Freelance Writer & Editor
By Susan Ladika | On The Trail Of Florida’s Indian Heritage | Summer 2014 | American Archaeology
Amid the theme parks and interstates, beachfront hotels and strip malls, remnants of ancient Florida remain. Native Americans lived in Florida as far back as 12,000 to 15,000 years ago, millennia before the first Spanish explorers arrived in the 1500s. By following a stretch of the Trail of Florida’s Indian Heritage, you’ll get a sense of what life was like along the Gulf Coast centuries ago.
You can begin your 200-mile journey in Tampa, the largest city on Florida’s west coast. The first known white settlers arrived in the early 1820s, and the U.S. Army established Fort Brooke to protect the strategic harbor of Tampa Bay. That area now is the heart of a thriving city of nearly 350,000 residents. Located near the site of that long-ago fort is the Tampa Bay History Center, which is perched along Garrison Channel, providing a stunning view of downtown Tampa.
As you enter the museum, you’ll find artifacts and reproductions of tools, weapons and pottery from the Tocobaga and Calusa Indians. The Tocobaga lived in small villages at the northern end of Tampa Bay from the A.D. 900s to 1500s, while the Calusa dominated southwest Florida for centuries. The film “The Winds of Change” recounts the Tocobagas’ initial encounter with Spanish explorers, led by Panfilo de Narvaez in 1528, and the violence that erupted. Following their clashes with the Spanish, the Tocobaga captured four explorers, and chief Hirrihigua ordered them put to death. His daughter, Ulele, begged her father to spare the life of one of them, an 18-year-old named Juan Ortiz. Ortiz was spared as a result, and he lived among the Indians before being rescued by Hernando de Soto, who landed near Tampa in 1539. Ortiz then served as de Soto’s guide and interpreter.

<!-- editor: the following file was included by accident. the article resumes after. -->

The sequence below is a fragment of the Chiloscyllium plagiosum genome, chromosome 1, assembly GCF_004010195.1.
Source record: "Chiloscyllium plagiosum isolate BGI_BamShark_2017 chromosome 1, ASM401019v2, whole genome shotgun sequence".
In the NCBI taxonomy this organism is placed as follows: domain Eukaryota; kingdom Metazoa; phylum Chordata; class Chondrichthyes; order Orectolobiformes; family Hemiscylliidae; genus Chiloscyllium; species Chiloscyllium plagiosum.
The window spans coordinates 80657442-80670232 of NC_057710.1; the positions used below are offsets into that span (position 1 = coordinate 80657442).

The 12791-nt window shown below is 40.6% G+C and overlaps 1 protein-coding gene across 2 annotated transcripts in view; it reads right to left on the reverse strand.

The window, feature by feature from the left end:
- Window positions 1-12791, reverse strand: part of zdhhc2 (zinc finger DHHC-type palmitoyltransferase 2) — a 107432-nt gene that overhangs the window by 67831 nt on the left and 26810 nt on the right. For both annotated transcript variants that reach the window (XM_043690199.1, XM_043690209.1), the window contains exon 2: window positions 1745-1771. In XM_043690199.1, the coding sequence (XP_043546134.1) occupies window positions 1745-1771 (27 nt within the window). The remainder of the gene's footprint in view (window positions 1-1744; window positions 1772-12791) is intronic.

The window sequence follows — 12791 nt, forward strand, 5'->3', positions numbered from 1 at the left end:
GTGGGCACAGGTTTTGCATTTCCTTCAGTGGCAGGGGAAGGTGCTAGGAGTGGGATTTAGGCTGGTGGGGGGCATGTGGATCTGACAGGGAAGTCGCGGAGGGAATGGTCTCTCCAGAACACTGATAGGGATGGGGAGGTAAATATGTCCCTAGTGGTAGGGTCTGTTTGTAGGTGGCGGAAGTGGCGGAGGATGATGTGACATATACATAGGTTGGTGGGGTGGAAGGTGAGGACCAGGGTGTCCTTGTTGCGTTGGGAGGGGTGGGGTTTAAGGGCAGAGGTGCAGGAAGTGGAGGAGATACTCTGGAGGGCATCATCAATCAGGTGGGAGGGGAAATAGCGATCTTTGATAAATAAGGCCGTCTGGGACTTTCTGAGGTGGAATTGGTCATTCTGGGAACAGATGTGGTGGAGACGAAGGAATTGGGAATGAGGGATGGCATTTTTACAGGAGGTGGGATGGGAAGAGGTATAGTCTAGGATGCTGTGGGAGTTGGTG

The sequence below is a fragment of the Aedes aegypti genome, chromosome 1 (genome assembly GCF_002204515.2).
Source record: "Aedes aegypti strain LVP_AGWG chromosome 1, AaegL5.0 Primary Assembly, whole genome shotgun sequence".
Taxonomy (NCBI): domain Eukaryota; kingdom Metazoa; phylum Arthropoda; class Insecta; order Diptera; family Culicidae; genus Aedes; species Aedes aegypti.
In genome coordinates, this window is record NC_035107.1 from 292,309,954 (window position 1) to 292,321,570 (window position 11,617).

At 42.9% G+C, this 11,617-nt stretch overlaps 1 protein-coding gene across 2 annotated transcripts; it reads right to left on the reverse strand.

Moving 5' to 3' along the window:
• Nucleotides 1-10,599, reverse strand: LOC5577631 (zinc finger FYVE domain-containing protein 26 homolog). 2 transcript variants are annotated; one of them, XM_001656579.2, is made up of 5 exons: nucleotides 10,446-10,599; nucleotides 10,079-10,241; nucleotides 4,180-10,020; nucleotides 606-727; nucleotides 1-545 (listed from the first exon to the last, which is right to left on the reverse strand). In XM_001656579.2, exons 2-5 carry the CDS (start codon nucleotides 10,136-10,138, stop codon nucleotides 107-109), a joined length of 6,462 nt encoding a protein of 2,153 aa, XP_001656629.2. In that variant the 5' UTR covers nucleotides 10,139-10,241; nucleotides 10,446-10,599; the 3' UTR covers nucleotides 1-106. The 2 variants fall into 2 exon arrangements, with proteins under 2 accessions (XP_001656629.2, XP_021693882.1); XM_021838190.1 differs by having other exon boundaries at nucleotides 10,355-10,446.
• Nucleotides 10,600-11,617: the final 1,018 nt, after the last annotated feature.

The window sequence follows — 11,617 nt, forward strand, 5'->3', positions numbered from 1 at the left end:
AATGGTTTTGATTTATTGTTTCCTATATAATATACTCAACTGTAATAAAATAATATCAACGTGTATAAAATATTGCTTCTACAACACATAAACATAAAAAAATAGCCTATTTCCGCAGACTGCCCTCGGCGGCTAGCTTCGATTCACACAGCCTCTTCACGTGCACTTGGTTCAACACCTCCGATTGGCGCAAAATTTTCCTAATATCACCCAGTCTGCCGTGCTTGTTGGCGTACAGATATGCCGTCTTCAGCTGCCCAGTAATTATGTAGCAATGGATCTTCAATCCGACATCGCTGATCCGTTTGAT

A second set of exhibits focuses on the Seminole Indians. These were generally Creeks who migrated to North Florida in the 1700s as Europeans moved into Alabama and Georgia. They were joined by members of other tribes and runaway slaves. Seminoles ran cattle ranches in those early days. “In Florida, our cowboys were Indians,” says Rodney Kite-Powell, curator of history at the Tampa Bay History Center. Conflicts with settlers led in 1817 to the first of three U.S. wars against the Seminoles in what was then Spanish territory. The war, led by General Andrew Jackson, pushed the Seminoles farther south.
Spain ceded the land to the United States in 1821, and the U.S. government tried to force the Seminoles to relocate to Indian Territory in present-day Oklahoma. Some Seminoles agreed to move, while others remained firmly entrenched, leading to the Second Seminole War, with less than 3,000 warriors staving off more than 30,000 U.S. troops. A multimedia presentation at the history center, with mannequins giving it a Disneyesque touch, presents “Coacoochee’s Story.” It draws on the diaries of Army officer John T. Sprague, who was stationed at Fort Brooke, to tell the tale of Coacoochee, the son of a Seminole chief who fought the Americans but eventually agreed to resettlement in Arkansas with some of the Seminoles.